The numbers are in on the Aug. 4-6 Lollapalooza festival in Chicago's Grant Park, and they blow last year's event out of the park.
The numbers are in on the Aug. 4-6 Lollapalooza festival in Chicago's Grant Park, and they blow last year's event out of the park. The event grossed nearly $8 million in ticket sales, with total paid attendance of more than 166,000. Last year's Lolla, its first as a one-off festival, had a total paid attendance 60,000 from a two-day event.
Charles Attal, president of Charles Attal Presents, talent buyer and co-producer of Lollapalooza with Capital Sports & Entertainment, describes this year's Lollapalooza as "very smooth. There were no major incidents [and] the weather was awesome. It was remarkable."
Attendance was 52,000 the first day, 56,000 the second day and 59,000 the third day when headliners Red Hot Chili Peppers closed the event.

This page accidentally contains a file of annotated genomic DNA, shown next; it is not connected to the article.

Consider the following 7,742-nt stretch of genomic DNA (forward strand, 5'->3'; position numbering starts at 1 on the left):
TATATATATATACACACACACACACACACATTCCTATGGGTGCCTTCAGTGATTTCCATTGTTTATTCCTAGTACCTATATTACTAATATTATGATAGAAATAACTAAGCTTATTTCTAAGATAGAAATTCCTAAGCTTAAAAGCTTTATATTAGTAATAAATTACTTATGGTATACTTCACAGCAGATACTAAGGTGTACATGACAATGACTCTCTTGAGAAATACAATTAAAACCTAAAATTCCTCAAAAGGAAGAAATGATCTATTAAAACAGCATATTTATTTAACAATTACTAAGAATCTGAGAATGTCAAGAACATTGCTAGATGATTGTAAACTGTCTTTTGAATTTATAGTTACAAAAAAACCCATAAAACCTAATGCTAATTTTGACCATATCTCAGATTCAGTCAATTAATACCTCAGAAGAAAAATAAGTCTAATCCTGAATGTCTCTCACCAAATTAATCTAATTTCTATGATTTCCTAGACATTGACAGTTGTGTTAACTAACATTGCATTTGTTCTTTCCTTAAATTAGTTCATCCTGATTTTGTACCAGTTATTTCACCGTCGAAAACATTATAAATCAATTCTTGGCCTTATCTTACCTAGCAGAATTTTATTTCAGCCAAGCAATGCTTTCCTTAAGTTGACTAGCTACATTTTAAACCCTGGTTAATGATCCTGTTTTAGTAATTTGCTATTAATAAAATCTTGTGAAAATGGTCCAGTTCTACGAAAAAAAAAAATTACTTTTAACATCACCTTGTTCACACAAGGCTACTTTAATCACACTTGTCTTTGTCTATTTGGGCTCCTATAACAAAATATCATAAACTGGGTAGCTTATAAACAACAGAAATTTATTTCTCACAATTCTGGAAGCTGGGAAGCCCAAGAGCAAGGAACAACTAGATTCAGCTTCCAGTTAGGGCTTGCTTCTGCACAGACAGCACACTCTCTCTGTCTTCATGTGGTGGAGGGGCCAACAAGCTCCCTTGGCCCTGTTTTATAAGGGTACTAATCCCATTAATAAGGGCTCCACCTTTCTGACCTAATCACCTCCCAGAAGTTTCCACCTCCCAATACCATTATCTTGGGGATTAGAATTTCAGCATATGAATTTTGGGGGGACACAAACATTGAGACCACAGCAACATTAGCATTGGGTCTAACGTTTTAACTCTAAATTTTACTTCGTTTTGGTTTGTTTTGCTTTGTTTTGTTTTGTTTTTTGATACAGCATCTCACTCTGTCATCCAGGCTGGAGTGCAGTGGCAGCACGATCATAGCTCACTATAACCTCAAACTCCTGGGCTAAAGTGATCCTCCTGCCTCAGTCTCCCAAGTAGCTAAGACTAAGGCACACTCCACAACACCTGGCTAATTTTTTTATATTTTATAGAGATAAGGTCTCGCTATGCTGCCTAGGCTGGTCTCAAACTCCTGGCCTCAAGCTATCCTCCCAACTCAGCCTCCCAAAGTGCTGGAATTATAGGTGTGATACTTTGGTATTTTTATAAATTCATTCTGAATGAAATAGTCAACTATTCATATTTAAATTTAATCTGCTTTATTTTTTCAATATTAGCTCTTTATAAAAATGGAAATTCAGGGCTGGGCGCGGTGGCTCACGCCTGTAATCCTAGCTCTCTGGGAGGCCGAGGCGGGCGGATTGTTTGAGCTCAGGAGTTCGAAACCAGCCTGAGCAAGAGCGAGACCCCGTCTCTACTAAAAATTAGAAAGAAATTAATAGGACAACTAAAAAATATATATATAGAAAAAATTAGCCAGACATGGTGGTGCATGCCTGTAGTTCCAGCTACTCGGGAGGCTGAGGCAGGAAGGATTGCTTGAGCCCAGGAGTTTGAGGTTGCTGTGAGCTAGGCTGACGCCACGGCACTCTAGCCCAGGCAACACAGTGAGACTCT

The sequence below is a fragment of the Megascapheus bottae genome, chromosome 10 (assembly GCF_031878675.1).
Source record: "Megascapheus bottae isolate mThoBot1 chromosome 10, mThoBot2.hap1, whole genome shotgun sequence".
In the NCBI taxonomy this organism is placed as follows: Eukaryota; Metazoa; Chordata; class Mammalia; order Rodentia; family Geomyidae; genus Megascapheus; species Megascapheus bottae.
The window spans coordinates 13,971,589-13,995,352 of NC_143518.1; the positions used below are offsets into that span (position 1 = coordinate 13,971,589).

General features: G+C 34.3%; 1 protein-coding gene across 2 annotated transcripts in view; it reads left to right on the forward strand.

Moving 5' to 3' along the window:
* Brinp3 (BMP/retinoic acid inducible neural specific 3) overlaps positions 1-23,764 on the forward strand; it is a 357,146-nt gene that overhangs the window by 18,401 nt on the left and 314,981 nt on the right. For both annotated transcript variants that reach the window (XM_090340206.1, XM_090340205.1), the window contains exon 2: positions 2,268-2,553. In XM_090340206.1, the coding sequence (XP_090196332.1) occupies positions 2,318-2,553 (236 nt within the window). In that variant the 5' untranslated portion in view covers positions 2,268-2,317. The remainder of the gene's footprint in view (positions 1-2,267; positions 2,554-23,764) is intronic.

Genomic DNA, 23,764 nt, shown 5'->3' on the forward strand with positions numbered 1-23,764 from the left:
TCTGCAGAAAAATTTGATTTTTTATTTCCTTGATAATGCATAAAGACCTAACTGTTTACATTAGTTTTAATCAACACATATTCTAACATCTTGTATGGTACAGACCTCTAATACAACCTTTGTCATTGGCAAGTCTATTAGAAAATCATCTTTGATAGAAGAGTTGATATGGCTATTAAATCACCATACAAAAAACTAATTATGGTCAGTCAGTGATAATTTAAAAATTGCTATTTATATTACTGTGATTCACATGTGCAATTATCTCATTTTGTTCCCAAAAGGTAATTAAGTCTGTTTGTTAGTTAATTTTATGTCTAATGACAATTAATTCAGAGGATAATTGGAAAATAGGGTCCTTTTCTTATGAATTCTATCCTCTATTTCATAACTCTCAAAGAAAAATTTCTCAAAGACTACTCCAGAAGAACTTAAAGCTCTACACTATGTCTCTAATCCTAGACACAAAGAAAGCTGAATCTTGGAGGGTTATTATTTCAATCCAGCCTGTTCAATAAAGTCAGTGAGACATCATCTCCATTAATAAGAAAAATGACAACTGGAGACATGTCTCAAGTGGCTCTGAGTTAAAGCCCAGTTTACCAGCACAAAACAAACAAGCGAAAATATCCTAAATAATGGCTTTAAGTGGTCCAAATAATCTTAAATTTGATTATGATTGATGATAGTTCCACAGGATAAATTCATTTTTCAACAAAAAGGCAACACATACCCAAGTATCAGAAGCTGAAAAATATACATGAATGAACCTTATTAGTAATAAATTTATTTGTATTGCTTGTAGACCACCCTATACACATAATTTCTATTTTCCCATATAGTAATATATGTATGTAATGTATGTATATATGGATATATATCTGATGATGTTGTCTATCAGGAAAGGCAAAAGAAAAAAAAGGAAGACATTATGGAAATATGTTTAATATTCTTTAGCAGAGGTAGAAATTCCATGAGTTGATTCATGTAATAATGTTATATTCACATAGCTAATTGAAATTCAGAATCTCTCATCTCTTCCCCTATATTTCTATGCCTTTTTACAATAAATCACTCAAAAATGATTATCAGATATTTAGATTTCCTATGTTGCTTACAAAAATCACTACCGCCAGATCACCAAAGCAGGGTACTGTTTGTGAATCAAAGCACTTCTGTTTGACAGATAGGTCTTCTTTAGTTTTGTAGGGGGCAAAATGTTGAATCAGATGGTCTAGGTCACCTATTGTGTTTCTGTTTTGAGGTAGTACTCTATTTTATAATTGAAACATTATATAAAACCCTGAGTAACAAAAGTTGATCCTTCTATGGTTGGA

Lollapalooza had an uneven history as a touring festival, but ended on a negative note when the 2004 tour failed to ever get off the ground due to dismal ticket sales. Attal and CSE resurrected the brand last summer as a festival.
Asked why the Chicago Lollapalooza has exploded, Attal cites several reasons. "The brand, it's the park, it's the bands we have," he says. "I think it's only going to get bigger and better."